Almost fifteen years ago, I attended a public lecture by Frank Deford, who applied his winding wit and signature vocal timbre to the athletic matters of the day: drugs, collegiate sports, and, of course, soccer culture, his great nemesis. At that time, in the fall of 2004, I probably was as far as I have been from the person who would later start a sports-focused website, but I knew well Deford’s voice through his NPR essays, which he began delivering in 1980, and didn’t want to miss the opportunity to meet one of the greats in person. Knowing him only from his radio work, Deford’s striking physical presence, upon seeing him for the first time, immediately both impressed and made exact sense; the vocal and corporeal likely never have been more perfectly combined.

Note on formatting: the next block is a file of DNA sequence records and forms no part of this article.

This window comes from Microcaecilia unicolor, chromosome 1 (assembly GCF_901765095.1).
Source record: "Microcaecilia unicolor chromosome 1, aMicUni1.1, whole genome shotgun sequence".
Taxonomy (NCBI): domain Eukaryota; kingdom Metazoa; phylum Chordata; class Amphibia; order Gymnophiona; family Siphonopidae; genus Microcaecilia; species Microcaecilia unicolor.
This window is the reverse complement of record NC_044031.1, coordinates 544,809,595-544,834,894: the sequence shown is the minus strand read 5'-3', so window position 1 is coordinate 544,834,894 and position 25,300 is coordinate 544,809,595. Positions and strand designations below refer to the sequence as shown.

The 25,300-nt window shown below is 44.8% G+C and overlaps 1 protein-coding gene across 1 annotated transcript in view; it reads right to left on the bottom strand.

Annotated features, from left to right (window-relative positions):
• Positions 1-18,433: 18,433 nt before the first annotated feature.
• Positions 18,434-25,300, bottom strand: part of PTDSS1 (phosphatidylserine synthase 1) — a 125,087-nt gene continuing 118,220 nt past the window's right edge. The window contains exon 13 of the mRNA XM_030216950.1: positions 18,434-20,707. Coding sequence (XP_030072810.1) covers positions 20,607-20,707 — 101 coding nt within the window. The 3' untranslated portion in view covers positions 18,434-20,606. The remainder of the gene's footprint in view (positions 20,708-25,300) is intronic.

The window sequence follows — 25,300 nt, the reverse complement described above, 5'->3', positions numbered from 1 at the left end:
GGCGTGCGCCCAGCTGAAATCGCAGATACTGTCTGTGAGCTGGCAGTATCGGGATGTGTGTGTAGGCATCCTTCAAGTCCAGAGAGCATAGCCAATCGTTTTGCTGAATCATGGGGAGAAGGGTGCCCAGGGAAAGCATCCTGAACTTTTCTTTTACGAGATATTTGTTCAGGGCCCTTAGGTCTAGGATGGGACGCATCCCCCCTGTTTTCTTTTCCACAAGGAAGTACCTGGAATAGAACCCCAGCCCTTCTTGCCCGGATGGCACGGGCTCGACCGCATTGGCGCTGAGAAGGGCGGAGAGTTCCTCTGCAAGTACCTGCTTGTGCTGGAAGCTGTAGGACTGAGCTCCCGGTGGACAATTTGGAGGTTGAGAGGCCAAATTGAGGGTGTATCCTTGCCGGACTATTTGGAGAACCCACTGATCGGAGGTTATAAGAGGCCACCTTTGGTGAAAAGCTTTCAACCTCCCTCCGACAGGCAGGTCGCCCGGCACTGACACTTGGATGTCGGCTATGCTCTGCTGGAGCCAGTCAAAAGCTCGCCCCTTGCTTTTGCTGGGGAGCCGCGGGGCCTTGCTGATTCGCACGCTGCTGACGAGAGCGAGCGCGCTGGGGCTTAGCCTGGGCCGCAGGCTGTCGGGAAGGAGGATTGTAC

His authority in the field was obvious, but it wasn’t until later that I would discover the source of that authority: his print work, including a trove of articles for Sports Illustrated, where he started after graduating from Princeton in 1962, and, arguably even more influentially, his role as editor-in-chief of The National Sports Daily, the forefather to the more recently revered Grantland. Deford also wrote for Vanity Fair and Newsweek, produced novels and screenplays, and contributed to CNN and HBO’s Real Sports. Continue reading